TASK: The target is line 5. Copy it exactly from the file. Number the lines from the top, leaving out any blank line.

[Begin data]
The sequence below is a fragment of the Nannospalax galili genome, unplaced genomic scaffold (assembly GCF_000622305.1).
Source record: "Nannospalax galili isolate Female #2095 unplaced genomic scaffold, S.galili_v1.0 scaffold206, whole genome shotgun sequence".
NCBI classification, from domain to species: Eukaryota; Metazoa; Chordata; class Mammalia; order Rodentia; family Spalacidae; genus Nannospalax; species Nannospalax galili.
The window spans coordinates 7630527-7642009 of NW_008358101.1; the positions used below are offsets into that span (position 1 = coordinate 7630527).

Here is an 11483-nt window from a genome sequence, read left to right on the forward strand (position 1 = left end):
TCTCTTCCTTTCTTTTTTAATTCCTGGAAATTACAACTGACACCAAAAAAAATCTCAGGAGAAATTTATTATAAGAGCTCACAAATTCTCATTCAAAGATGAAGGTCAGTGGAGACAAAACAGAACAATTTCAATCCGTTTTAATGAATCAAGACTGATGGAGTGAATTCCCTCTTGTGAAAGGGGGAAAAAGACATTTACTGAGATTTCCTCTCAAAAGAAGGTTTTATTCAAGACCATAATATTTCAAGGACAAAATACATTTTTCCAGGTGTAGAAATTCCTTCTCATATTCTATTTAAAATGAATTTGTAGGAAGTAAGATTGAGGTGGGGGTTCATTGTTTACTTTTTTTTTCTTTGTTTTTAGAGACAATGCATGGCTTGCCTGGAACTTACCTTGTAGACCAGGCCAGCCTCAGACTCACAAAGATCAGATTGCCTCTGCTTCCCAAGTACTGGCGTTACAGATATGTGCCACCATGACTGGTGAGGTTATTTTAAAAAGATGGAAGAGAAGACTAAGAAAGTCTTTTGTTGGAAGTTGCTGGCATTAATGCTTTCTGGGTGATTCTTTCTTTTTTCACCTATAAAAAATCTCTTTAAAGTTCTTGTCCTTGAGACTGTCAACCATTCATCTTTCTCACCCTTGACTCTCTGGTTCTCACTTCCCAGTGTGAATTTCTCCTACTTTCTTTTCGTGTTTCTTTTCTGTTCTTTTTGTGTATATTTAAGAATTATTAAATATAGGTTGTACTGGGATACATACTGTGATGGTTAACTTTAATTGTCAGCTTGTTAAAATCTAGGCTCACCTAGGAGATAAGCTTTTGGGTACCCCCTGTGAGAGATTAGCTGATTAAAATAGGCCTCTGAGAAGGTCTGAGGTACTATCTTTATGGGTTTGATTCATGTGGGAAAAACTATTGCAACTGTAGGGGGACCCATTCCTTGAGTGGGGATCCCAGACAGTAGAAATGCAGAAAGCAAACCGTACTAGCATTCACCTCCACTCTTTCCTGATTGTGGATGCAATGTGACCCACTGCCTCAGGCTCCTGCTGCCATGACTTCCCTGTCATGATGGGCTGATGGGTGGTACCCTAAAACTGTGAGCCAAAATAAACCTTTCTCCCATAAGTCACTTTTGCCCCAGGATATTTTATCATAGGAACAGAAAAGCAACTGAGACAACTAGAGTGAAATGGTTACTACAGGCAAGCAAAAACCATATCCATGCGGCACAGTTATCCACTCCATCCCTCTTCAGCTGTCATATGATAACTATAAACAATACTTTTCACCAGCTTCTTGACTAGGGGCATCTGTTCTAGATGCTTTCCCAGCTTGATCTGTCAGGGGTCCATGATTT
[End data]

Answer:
Here is an 11483-nt window from a genome sequence, read left to right on the forward strand (position 1 = left end):